Renewable Energy Hamburg has engaged in several activities, projects and collaborations within the context of international renewable energy markets. By partnering with the Free and Hanseatic City of Hamburg for delegation visits and market explorations abroad, organising high-level workshops on international topics, hosting foreign delegations in Hamburg or participating in EU-projects, Renewable Energy Hamburg has enhanced its international profile.
Recently, there was a clear focus on Japan in the Renewable Energy Hamburg Cluster’s international activities. Japan, and more specifically the Japanese prefecture of Fukushima, has a unique symbolic character for the development of renewable energies. It was the three-fold disaster involving the earthquake, tsunami and nuclear accident in Fukushima that changed German energy policy forever, bringing about a rapid nuclear phase-out in Germany.
The events of March 2011 have left their mark in Japan in particular. Although Japan has not yet completely turned its back on nuclear energy, the development and promotion of a variety of renewable energy sources and energy storage technologies is being actively pursued. Particularly in the case of hydrogen, Japan has a pioneering role worldwide.
Ambitious renewable energy plans of Fukushima
Now the Fukushima Prefecture is focusing on becoming self-supplying with renewable energy. Therefore they are developing onshore and offshore projects as well as solar parks. At the same time, Fukushima is playing a crucial role in the Japanese strategy to develop a hydrogen economy: to use hydrogen produced with renewable energy, and to use this hydrogen in fuel-cell based cars and vehicles as well as for industrial usage. The Renewable Energy Hamburg cluster is supporting the exchange of information and cooperation in the field of wind power and hydrogen between companies from the Fukushima Prefecture and companies based in the Hamburg Metropolitan region.
Cooperation with Fukushima Prefecture
Official cooperation between the Renewable Energy Hamburg Cluster and Energy Agency Fukushima has existed since 2018. In October 2019, the Governor of Fukushima Prefecture, Masao Uchibori, and the First Mayor of the Free and Hanseatic City of Hamburg, Dr Peter Tschentscher, officially extended the cooperation to the prefectural and federal level when signing an agreement at Hamburg City Hall.
Milestones in the Japan-related activities of Renewable Energy Hamburg:
Renewable energy amongst our northern neighbours
For the Danish, the energy transition is a love affair. In order to become climate-neutral, our northern neighbours are pursuing some extremely ambitious goals. Even now, 50 per cent of their energy supply is sourced from wind and sun (2019 figures). By 2030, the Danish government aims to force CO2 emissions down to 70 per cent below their 1990 values. By 2050, they want to achieve climate neutrality. Key Danish renewable energy enterprises are playing their part to implement this, such as the transmission grid operator Energienet, the energy supplier and project developer Orsted, and the wind turbine manufacturer Vestas.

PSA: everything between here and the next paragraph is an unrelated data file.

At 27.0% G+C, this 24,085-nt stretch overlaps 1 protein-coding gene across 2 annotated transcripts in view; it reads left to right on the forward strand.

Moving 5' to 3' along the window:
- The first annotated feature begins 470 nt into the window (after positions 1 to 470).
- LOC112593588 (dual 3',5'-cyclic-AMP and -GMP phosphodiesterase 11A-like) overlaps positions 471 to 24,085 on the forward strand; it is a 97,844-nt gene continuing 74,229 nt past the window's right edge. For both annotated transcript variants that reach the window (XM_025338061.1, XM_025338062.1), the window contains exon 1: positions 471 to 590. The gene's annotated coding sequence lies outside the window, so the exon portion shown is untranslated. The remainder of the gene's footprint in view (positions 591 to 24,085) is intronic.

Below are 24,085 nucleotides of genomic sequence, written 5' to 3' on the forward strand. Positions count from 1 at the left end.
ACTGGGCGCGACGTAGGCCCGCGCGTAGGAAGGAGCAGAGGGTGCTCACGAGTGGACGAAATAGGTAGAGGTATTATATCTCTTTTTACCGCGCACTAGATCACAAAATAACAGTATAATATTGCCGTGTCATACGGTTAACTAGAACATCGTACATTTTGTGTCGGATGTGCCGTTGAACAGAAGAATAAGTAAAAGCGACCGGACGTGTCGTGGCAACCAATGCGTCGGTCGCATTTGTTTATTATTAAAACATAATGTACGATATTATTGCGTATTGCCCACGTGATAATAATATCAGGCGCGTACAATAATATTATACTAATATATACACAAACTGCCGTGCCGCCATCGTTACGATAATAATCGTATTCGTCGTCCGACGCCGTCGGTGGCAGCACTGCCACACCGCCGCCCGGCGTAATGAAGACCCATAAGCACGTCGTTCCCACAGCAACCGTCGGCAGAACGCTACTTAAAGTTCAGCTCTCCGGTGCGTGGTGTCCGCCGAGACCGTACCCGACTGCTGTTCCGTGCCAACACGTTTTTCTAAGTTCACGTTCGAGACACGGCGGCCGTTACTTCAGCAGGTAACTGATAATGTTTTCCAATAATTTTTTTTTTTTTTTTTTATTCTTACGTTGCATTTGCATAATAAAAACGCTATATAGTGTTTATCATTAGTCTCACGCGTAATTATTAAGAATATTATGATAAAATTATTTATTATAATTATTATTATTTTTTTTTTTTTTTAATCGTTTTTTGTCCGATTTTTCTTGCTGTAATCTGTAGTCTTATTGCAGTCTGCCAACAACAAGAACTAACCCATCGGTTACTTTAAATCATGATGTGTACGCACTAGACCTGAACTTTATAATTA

In 2019, the proportion of wind power in Danish electricity consumption was 47%, and 29% of this was made up of onshore wind. Residents can hold up to 20% of shares in each onshore wind park. However, wind energy installations on land have been stagnating for years. There’s also a new trend in Denmark: ‘PPAs’, long-term electricity supplier contracts. In 2020, for example, the Essen-based energy corporation RWE concluded a PPA with a Danish partner. The contract concerns around 3 billion kWh of power from onshore wind and solar sources.
The proportion of offshore wind energy in Danish energy consumption rose from 14% to 18% in 2019. Denmark is currently planning a huge offshore wind island with a capacity of up to ten gigawatts, which is intended to supply ten million European households with electricity. The island, which is predominantly privately financed, is planned to come on stream in 2030. The energy will reach the mainland via an undersea cable. Surplus wind energy will be saved in the form of green hydrogen.
While Denmark has achieved worldwide renown as a wind power pioneer, what is less widely known is that our northern neighbours are right out in front in the field of the heating transition as well. Around 65% of their heating provision is based on renewable energy. The key elements here are combined heat and power and district heating systems. At present, 1,000 decentralised CHP plants, fuelled by waste, biogas, biomass and natural gas, have an available capacity of 2.5 gigawatts. The Danes also use the sun for heat generation, in the form of solar-powered district heating supply systems.
In Denmark, too, cluster organisations are working to successfully implement the energy transition – above all the Clean Cluster, which includes 170 companies and Energy Cluster Denmark. Renewable ENergy Hamburg has been developing very close contacts with the Clean Cluster since as far back as 2011 as well as the recently formed Energy Cluster Denmark, and is for example collaborating on the Interreg Europe ‘Northern Connections’ project.